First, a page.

Double-Drug Combos Equivalent to Triple-Drug Regimens in Multiple Myeloma

For patients with transplant-ineligible multiple myeloma (MM), a two-drug combination of bortezomib plus dexamethasone resulted in a similar duration of progression-free survival (PFS) as two different three-drug combinations, according to a study published in the Journal of Clinical Oncology that reported on the phase IIIb UPFRONT trial.

The community-based UPFRONT trial compared three bortezomib-based treatment options for patients with transplant-ineligible MM: bortezomib-dexamethasone (VD), bortezomib-thalidomide-dexamethasone (VTD), and bortezomib-melphalan-prednisone (VMP). A total of 502 patients were randomly assigned to 24 weeks of induction therapy:

  • 168 to VD, intravenous bortezomib 1.3 mg/m2 on days 1, 4, 8, and 11 plus oral dexamethasone 20 mg on days 1, 2, 4, 5, 8, 9, 11, and 12 [cycles 1 to 4], or 1, 2, 4, and 5 [cycles 5 to 8)
  • 167 to VTD, bortezomib and dexamethasone (same as VD regimen) plus oral thalidomide 100 mg on days 1 to 21
  • 167 to VMP, bortezomib (same as previous regimens) plus oral melphalan 9 mg/m2 and oral prednisone 60 mg/m2 on days 1 to 4, every other cycle, followed by 25 weeks (five 35-day cycles) of bortezomib maintenance (1.6 mg/m2 on days 1, 8, 15, and 22)

Ruben Niesvizky, MD, of Weill Cornell Medical College in New York, and colleagues compared median PFS (the study’s main endpoint), overall survival, and overall response rates among the three treatment groups. Investigators at the participating centers assessed patient responses using International Myeloma Working Group criteria.

“The initial hypothesis that the efficacy of VD would be inferior to that of VTD and VMP was not confirmed, highlighting a less-than-expected difference between doublet and triplet therapy,” Dr. Niesvizky and co-authors wrote.

The mean dose intensity of bortezomib (the dose received compared with the dose planned) was 72 percent, 63 percent, and 68 percent in the VD, VTD, and VMP groups, respectively, during induction, and 75 percent, 81 percent, and 87 percent during maintenance.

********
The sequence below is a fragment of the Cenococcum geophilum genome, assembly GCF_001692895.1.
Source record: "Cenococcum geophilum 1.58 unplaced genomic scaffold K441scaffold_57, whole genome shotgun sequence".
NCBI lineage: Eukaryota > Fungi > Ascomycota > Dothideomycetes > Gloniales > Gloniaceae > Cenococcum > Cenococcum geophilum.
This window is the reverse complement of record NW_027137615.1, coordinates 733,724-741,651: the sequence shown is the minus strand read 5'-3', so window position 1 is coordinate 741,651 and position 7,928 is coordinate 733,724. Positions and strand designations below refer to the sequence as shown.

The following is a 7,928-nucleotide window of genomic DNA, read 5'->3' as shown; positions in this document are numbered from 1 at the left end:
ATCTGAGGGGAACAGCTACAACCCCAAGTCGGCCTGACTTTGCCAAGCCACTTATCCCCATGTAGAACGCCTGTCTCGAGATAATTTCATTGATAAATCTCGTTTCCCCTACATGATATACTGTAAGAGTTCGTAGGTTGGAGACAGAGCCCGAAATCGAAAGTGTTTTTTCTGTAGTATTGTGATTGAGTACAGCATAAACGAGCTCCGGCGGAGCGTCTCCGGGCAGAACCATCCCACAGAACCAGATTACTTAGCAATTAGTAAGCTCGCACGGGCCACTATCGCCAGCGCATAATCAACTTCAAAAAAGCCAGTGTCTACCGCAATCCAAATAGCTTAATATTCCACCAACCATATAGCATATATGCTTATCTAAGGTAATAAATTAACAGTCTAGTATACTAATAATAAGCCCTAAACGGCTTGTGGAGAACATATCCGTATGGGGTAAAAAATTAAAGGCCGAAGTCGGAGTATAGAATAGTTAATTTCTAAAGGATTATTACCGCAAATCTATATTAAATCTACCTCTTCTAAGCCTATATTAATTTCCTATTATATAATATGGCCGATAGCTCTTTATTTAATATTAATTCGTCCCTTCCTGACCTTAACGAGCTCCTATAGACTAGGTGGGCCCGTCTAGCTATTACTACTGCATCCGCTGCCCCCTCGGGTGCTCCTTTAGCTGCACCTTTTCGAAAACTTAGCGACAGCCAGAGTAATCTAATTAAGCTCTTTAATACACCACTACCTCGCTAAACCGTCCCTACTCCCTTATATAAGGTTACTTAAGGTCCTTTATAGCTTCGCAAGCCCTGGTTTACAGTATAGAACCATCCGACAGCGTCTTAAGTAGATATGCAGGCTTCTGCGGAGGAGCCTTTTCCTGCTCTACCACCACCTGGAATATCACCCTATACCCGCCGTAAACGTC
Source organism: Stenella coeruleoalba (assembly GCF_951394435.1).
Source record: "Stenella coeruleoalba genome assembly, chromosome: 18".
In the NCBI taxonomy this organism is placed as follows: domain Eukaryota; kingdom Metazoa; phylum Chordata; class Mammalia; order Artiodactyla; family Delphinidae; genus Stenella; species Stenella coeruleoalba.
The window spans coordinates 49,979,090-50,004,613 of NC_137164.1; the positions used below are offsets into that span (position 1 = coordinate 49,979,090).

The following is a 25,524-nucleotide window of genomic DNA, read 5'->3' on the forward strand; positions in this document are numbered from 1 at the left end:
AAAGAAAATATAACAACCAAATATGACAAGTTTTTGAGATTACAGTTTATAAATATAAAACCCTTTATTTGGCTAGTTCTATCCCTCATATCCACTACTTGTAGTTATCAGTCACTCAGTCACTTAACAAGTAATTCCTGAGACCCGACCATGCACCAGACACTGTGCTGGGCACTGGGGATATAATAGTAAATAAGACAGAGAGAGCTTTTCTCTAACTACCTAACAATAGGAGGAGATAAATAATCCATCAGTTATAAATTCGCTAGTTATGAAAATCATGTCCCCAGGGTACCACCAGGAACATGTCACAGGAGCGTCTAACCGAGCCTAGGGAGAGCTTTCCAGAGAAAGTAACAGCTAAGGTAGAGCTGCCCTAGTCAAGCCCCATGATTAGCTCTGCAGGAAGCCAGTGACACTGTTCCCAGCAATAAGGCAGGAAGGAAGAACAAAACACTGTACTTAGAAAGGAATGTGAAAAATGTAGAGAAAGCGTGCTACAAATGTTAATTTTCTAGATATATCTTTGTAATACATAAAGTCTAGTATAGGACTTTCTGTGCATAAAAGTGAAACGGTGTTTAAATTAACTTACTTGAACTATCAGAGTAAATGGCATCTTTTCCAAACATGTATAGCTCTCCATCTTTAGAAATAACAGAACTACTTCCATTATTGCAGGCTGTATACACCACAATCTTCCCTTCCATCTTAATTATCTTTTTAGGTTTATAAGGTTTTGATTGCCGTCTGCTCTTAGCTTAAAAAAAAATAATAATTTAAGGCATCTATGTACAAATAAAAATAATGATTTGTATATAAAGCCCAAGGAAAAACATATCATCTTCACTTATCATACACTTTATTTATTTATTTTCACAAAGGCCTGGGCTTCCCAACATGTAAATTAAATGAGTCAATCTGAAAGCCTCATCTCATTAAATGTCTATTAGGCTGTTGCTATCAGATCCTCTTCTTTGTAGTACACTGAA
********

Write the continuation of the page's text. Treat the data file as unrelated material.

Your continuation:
After a median follow-up of 42.7 months, the median PFS was 14.7 months for the VD cohort, 15.4 months for the VTD cohort, and 17.3 months for the VMP cohort. When compared with the other groups, none of the differences was significant.

Length of median overall survival was also similar among the three groups: 49.8 months for VD, 51.5 months for VTD, and 53.1 months for VMP. Overall response rates for VD, VTD, and VMP were 73 percent, 80 percent, and 70 percent, respectively. The median duration of response was comparable among all three groups, as well: 18.3, 22.4, and 19.8 months for VD, VTD, and VMP.

In terms of safety, adverse events (AEs) related to treatment were more common with VTD than with VD or VMP: In the VD group, 74 percent and 9 percent of patients experienced at least one grade ≥3 AE during induction and maintenance therapy, respectively; 82 percent and 3 percent in the VMP group; and 84 percent and 8 percent in the VTD group. Peripheral neuropathy was the most commonly reported AE in all three treatment groups.

Bortezomib maintenance therapy was feasible and did not produce more toxicity, the researchers noted. “Less-intensive bortezomib dosing and/or subcutaneous bortezomib may be beneficial for reducing the toxicities (particularly the high rates of peripheral neuropathy) associated with these regimens while maintaining efficacy, an important consideration in elderly persons,” they added. “Although all bortezomib-containing regimens produced good outcomes,” the authors concluded, “VTD and VMP did not appear to offer an advantage over VD in transplantation-ineligible patients with myeloma treated in U.S. community practice.”


Niesvizky R, Flinn IW, Rifkin R, et al. Community-based phase IIIB trial of three UPFRONT bortezomib-based myeloma regimens. J Clin Oncol. 2015 Jun 8. [Epub ahead of print]